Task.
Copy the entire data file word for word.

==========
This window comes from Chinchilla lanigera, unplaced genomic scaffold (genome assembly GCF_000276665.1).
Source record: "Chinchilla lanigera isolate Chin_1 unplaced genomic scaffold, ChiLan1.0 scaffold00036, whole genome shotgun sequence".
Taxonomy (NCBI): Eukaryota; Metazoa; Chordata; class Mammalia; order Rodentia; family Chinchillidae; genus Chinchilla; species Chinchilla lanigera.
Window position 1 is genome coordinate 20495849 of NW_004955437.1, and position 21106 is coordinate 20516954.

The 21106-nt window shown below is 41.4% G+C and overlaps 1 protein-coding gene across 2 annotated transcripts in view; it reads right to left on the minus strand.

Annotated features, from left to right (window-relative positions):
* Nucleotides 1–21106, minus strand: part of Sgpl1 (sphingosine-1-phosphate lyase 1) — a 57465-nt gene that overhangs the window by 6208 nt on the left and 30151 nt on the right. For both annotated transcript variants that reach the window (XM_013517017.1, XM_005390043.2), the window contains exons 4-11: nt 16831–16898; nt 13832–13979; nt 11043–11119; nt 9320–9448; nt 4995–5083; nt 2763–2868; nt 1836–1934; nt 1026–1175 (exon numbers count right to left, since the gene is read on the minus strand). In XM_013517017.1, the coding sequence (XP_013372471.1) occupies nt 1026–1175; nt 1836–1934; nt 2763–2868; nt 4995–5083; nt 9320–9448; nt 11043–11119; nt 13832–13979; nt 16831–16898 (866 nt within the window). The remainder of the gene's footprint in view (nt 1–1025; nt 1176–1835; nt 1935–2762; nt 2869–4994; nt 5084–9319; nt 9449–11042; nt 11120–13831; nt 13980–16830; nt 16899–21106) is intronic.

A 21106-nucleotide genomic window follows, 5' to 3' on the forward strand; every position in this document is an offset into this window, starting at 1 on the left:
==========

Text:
This window comes from Chinchilla lanigera, unplaced genomic scaffold (genome assembly GCF_000276665.1).
Source record: "Chinchilla lanigera isolate Chin_1 unplaced genomic scaffold, ChiLan1.0 scaffold00036, whole genome shotgun sequence".
Taxonomy (NCBI): Eukaryota; Metazoa; Chordata; class Mammalia; order Rodentia; family Chinchillidae; genus Chinchilla; species Chinchilla lanigera.
Window position 1 is genome coordinate 20495849 of NW_004955437.1, and position 21106 is coordinate 20516954.

The 21106-nt window shown below is 41.4% G+C and overlaps 1 protein-coding gene across 2 annotated transcripts in view; it reads right to left on the minus strand.

Annotated features, from left to right (window-relative positions):
* Nucleotides 1–21106, minus strand: part of Sgpl1 (sphingosine-1-phosphate lyase 1) — a 57465-nt gene that overhangs the window by 6208 nt on the left and 30151 nt on the right. For both annotated transcript variants that reach the window (XM_013517017.1, XM_005390043.2), the window contains exons 4-11: nt 16831–16898; nt 13832–13979; nt 11043–11119; nt 9320–9448; nt 4995–5083; nt 2763–2868; nt 1836–1934; nt 1026–1175 (exon numbers count right to left, since the gene is read on the minus strand). In XM_013517017.1, the coding sequence (XP_013372471.1) occupies nt 1026–1175; nt 1836–1934; nt 2763–2868; nt 4995–5083; nt 9320–9448; nt 11043–11119; nt 13832–13979; nt 16831–16898 (866 nt within the window). The remainder of the gene's footprint in view (nt 1–1025; nt 1176–1835; nt 1935–2762; nt 2869–4994; nt 5084–9319; nt 9449–11042; nt 11120–13831; nt 13980–16830; nt 16899–21106) is intronic.

A 21106-nucleotide genomic window follows, 5' to 3' on the forward strand; every position in this document is an offset into this window, starting at 1 on the left: